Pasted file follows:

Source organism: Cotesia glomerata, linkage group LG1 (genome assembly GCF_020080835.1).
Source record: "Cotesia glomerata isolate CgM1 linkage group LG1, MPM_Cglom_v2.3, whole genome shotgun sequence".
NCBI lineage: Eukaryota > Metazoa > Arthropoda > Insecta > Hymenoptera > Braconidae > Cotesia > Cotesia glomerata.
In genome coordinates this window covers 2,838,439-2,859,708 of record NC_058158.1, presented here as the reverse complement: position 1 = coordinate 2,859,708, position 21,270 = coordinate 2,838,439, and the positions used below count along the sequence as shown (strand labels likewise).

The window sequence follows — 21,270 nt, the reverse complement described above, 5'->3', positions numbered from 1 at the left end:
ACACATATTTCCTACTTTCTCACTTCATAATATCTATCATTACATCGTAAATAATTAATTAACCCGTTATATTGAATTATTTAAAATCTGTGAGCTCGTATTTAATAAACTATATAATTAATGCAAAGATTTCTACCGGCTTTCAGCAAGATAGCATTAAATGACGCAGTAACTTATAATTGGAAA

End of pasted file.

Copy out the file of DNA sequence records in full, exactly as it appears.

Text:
Source organism: Cotesia glomerata, linkage group LG1 (genome assembly GCF_020080835.1).
Source record: "Cotesia glomerata isolate CgM1 linkage group LG1, MPM_Cglom_v2.3, whole genome shotgun sequence".
NCBI lineage: Eukaryota > Metazoa > Arthropoda > Insecta > Hymenoptera > Braconidae > Cotesia > Cotesia glomerata.
In genome coordinates this window covers 2,838,439-2,859,708 of record NC_058158.1, presented here as the reverse complement: position 1 = coordinate 2,859,708, position 21,270 = coordinate 2,838,439, and the positions used below count along the sequence as shown (strand labels likewise).

The window sequence follows — 21,270 nt, the reverse complement described above, 5'->3', positions numbered from 1 at the left end:
ACACATATTTCCTACTTTCTCACTTCATAATATCTATCATTACATCGTAAATAATTAATTAACCCGTTATATTGAATTATTTAAAATCTGTGAGCTCGTATTTAATAAACTATATAATTAATGCAAAGATTTCTACCGGCTTTCAGCAAGATAGCATTAAATGACGCAGTAACTTATAATTGGAAA